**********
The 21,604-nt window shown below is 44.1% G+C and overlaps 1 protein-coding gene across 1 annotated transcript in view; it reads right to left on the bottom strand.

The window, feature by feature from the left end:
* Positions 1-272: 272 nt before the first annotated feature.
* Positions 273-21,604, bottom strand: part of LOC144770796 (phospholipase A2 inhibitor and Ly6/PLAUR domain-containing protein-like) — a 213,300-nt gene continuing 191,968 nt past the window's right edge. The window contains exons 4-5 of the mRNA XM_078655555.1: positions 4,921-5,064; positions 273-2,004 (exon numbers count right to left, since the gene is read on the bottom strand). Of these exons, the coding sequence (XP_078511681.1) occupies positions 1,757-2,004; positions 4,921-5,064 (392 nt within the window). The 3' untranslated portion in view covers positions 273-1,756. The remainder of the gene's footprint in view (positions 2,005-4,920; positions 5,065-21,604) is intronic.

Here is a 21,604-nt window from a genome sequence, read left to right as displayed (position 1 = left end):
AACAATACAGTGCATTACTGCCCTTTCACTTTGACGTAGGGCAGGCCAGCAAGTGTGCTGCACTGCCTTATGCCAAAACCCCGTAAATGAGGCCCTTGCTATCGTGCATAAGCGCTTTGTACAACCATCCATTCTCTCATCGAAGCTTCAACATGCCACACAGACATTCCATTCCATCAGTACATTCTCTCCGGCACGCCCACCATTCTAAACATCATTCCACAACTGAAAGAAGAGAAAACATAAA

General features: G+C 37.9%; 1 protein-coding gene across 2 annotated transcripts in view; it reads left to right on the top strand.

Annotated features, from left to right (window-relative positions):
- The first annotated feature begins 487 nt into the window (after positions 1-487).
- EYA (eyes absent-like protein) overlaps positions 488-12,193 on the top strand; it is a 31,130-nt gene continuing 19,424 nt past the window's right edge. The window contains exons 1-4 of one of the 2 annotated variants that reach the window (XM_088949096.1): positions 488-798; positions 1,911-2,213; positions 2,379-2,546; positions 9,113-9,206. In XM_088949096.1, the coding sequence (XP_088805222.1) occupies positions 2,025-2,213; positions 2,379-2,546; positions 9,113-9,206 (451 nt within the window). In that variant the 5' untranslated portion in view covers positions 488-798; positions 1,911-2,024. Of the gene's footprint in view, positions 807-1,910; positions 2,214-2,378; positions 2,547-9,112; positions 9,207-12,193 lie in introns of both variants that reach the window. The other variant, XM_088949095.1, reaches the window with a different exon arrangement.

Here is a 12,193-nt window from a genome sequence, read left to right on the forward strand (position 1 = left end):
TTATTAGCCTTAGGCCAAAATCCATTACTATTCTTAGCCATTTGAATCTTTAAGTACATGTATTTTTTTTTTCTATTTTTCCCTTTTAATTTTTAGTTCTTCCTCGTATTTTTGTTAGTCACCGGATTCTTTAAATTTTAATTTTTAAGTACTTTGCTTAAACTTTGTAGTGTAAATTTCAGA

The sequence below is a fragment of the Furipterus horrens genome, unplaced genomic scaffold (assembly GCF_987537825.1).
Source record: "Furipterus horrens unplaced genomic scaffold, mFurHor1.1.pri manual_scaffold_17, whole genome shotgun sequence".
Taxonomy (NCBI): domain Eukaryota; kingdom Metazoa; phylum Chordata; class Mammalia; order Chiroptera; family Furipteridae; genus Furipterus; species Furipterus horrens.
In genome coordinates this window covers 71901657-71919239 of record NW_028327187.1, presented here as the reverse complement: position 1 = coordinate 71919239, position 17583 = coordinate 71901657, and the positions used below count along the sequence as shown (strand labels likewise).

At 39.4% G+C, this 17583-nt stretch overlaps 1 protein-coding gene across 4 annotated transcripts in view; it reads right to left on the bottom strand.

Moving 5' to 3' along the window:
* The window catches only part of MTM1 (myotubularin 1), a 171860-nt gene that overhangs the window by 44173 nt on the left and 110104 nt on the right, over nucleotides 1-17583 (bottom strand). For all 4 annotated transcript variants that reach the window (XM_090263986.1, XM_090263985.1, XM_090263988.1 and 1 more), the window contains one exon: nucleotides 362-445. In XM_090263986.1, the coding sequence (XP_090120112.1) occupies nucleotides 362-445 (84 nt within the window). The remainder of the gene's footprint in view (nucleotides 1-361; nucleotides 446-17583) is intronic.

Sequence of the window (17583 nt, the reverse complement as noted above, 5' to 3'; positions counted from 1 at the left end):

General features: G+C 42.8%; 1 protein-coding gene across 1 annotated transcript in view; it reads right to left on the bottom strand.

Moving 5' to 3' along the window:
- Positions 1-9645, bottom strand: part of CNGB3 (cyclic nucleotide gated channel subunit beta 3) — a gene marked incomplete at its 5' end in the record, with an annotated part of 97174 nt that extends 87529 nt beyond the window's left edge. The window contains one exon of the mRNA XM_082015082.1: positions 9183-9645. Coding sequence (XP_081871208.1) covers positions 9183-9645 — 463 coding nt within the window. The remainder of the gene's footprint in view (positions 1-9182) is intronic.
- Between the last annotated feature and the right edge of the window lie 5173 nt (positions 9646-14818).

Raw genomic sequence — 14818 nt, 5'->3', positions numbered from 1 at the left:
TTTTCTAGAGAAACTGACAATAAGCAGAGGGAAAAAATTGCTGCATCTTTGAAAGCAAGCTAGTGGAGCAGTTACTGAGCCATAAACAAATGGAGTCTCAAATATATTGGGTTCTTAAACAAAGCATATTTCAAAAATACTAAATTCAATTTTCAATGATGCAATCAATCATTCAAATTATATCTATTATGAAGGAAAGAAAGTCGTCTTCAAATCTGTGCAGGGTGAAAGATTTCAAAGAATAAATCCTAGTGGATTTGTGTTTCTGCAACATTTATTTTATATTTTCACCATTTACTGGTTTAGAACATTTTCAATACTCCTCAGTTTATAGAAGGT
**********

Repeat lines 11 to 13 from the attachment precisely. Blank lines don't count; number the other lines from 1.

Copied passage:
Here is a 12,193-nt window from a genome sequence, read left to right on the forward strand (position 1 = left end):
TTATTAGCCTTAGGCCAAAATCCATTACTATTCTTAGCCATTTGAATCTTTAAGTACATGTATTTTTTTTTTCTATTTTTCCCTTTTAATTTTTAGTTCTTCCTCGTATTTTTGTTAGTCACCGGATTCTTTAAATTTTAATTTTTAAGTACTTTGCTTAAACTTTGTAGTGTAAATTTCAGA

The sequence below is a fragment of the Furipterus horrens genome, unplaced genomic scaffold (assembly GCF_987537825.1).